Saturday, February 25, 2012

An argument I think advocates of marriage equality should stress

I've commented here and here on arguments that I wish advocates of marriage equality would stop using, but there's one that I don't think they use often enough. Since opponents of marriage equality tend to use religion as a reason, or at least a pretext, we need to emphasize that at least here in America, as opposed to Iran, our Constitutional rights include freedom from establishment of religion, so that we should decide the scope of secular marriage under secular principles rather than any particular church's interpretation of Scripture. This argument must be a strong one, since whenever I bring it up, the 'phobes immediately change the subject.

In this regard, The Washington Post characterizes the view of anti-marriage-equality pastors thus:
But Thomas and the 77 other Baptist ministers in the association do not see same-sex marriage as a civil rights matter. Rather, they say, it is a question of Scripture, of whether a country based on Judeo-Christian principles will honor what’s written in Romans or decide to make secular decisions about what’s right.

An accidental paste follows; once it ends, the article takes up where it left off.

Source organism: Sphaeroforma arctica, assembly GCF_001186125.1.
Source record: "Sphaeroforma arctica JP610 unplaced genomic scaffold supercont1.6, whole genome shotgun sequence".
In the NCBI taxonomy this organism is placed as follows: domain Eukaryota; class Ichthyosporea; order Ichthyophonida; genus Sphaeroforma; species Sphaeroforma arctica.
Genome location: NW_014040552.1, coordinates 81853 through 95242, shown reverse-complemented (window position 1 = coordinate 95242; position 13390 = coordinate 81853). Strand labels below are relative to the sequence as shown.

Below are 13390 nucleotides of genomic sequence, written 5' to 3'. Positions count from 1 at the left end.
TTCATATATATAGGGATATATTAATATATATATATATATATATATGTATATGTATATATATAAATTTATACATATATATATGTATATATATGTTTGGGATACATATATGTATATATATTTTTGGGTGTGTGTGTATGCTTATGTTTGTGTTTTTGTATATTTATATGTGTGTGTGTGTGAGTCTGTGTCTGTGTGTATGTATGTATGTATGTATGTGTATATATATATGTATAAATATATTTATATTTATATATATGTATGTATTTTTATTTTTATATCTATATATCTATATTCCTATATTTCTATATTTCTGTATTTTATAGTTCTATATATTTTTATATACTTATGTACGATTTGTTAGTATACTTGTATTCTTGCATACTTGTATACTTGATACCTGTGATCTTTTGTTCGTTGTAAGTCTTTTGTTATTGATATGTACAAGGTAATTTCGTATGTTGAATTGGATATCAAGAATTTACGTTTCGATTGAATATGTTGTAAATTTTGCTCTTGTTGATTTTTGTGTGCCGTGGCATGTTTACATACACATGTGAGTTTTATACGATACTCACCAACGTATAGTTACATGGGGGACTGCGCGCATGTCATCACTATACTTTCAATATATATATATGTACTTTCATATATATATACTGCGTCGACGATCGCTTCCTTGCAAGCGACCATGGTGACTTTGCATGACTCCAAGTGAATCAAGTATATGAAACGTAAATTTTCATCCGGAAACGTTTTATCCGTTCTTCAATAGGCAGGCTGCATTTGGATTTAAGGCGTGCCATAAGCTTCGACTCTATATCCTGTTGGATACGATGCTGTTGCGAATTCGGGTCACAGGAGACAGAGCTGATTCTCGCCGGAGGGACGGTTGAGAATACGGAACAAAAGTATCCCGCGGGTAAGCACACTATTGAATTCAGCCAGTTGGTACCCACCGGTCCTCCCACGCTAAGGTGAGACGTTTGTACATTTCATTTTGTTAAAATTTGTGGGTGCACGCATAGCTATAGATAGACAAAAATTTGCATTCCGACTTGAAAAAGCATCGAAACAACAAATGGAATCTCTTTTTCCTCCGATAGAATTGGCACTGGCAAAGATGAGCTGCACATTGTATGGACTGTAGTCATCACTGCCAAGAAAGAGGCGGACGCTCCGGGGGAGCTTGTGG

Apart from the seriously question-begging reference to "a country based on Judeo-Christian principles," I agree completely with this framing of the issue, and under the First Amendment, the answer should be clear.

Enlightened self-interest should lead the pastors to the same conclusion. Do they seriously want the government to be the final arbiter of the correct interpretation of "what's written in Romans" or any other part of the Bible? What would they do if the government granted itself that authority and then took a position directly contradictory to theirs?

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